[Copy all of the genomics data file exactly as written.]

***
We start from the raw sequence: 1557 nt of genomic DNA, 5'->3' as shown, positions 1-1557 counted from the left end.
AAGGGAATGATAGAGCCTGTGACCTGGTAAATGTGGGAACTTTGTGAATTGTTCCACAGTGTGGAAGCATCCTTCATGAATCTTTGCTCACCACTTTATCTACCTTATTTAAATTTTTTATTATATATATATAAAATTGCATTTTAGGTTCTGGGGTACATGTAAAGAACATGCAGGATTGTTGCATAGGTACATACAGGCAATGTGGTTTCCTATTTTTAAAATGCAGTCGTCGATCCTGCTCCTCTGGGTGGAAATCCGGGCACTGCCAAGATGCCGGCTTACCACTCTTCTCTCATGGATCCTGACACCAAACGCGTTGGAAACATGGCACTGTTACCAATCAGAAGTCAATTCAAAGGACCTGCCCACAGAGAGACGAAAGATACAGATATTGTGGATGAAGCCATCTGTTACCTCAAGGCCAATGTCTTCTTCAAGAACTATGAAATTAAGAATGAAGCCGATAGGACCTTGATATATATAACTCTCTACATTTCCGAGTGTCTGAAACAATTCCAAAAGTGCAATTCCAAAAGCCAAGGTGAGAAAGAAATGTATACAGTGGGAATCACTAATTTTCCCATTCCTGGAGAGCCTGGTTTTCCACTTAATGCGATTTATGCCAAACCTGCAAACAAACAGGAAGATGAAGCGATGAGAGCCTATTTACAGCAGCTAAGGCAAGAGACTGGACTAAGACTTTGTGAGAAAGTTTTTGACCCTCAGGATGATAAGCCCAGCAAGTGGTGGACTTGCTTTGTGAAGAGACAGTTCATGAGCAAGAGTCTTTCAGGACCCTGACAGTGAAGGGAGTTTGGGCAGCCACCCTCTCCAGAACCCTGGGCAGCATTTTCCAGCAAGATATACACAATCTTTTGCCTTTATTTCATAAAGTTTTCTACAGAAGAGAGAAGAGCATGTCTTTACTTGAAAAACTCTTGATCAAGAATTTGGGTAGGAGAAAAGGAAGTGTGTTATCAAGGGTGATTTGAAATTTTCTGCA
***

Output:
We start from the raw sequence: 1557 nt of genomic DNA, 5'->3' as shown, positions 1-1557 counted from the left end.
AAGGGAATGATAGAGCCTGTGACCTGGTAAATGTGGGAACTTTGTGAATTGTTCCACAGTGTGGAAGCATCCTTCATGAATCTTTGCTCACCACTTTATCTACCTTATTTAAATTTTTTATTATATATATATAAAATTGCATTTTAGGTTCTGGGGTACATGTAAAGAACATGCAGGATTGTTGCATAGGTACATACAGGCAATGTGGTTTCCTATTTTTAAAATGCAGTCGTCGATCCTGCTCCTCTGGGTGGAAATCCGGGCACTGCCAAGATGCCGGCTTACCACTCTTCTCTCATGGATCCTGACACCAAACGCGTTGGAAACATGGCACTGTTACCAATCAGAAGTCAATTCAAAGGACCTGCCCACAGAGAGACGAAAGATACAGATATTGTGGATGAAGCCATCTGTTACCTCAAGGCCAATGTCTTCTTCAAGAACTATGAAATTAAGAATGAAGCCGATAGGACCTTGATATATATAACTCTCTACATTTCCGAGTGTCTGAAACAATTCCAAAAGTGCAATTCCAAAAGCCAAGGTGAGAAAGAAATGTATACAGTGGGAATCACTAATTTTCCCATTCCTGGAGAGCCTGGTTTTCCACTTAATGCGATTTATGCCAAACCTGCAAACAAACAGGAAGATGAAGCGATGAGAGCCTATTTACAGCAGCTAAGGCAAGAGACTGGACTAAGACTTTGTGAGAAAGTTTTTGACCCTCAGGATGATAAGCCCAGCAAGTGGTGGACTTGCTTTGTGAAGAGACAGTTCATGAGCAAGAGTCTTTCAGGACCCTGACAGTGAAGGGAGTTTGGGCAGCCACCCTCTCCAGAACCCTGGGCAGCATTTTCCAGCAAGATATACACAATCTTTTGCCTTTATTTCATAAAGTTTTCTACAGAAGAGAGAAGAGCATGTCTTTACTTGAAAAACTCTTGATCAAGAATTTGGGTAGGAGAAAAGGAAGTGTGTTATCAAGGGTGATTTGAAATTTTCTGCA